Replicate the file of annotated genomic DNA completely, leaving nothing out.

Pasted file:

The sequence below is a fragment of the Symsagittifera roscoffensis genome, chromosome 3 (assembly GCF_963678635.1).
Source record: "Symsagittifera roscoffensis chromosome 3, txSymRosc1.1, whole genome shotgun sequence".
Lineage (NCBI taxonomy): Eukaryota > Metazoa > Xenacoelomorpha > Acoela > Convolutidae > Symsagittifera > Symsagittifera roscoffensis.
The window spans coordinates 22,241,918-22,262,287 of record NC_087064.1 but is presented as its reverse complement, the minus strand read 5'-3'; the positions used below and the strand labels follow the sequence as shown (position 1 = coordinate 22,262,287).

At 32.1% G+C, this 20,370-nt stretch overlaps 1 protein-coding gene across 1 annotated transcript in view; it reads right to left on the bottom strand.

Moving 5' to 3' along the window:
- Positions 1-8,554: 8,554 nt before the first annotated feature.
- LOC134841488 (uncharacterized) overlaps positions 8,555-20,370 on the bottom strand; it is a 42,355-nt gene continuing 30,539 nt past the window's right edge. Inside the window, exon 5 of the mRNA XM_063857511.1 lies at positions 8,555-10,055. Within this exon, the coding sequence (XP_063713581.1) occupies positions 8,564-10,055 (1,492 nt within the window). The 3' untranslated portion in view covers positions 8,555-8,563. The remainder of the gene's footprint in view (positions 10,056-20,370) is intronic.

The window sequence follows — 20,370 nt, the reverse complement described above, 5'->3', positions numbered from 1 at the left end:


The sequence below is a fragment of the Symsagittifera roscoffensis genome, chromosome 3 (assembly GCF_963678635.1).
Source record: "Symsagittifera roscoffensis chromosome 3, txSymRosc1.1, whole genome shotgun sequence".
Lineage (NCBI taxonomy): Eukaryota > Metazoa > Xenacoelomorpha > Acoela > Convolutidae > Symsagittifera > Symsagittifera roscoffensis.
The window spans coordinates 22,241,918-22,262,287 of record NC_087064.1 but is presented as its reverse complement, the minus strand read 5'-3'; the positions used below and the strand labels follow the sequence as shown (position 1 = coordinate 22,262,287).

At 32.1% G+C, this 20,370-nt stretch overlaps 1 protein-coding gene across 1 annotated transcript in view; it reads right to left on the bottom strand.

Moving 5' to 3' along the window:
- Positions 1-8,554: 8,554 nt before the first annotated feature.
- LOC134841488 (uncharacterized) overlaps positions 8,555-20,370 on the bottom strand; it is a 42,355-nt gene continuing 30,539 nt past the window's right edge. Inside the window, exon 5 of the mRNA XM_063857511.1 lies at positions 8,555-10,055. Within this exon, the coding sequence (XP_063713581.1) occupies positions 8,564-10,055 (1,492 nt within the window). The 3' untranslated portion in view covers positions 8,555-8,563. The remainder of the gene's footprint in view (positions 10,056-20,370) is intronic.

The window sequence follows — 20,370 nt, the reverse complement described above, 5'->3', positions numbered from 1 at the left end: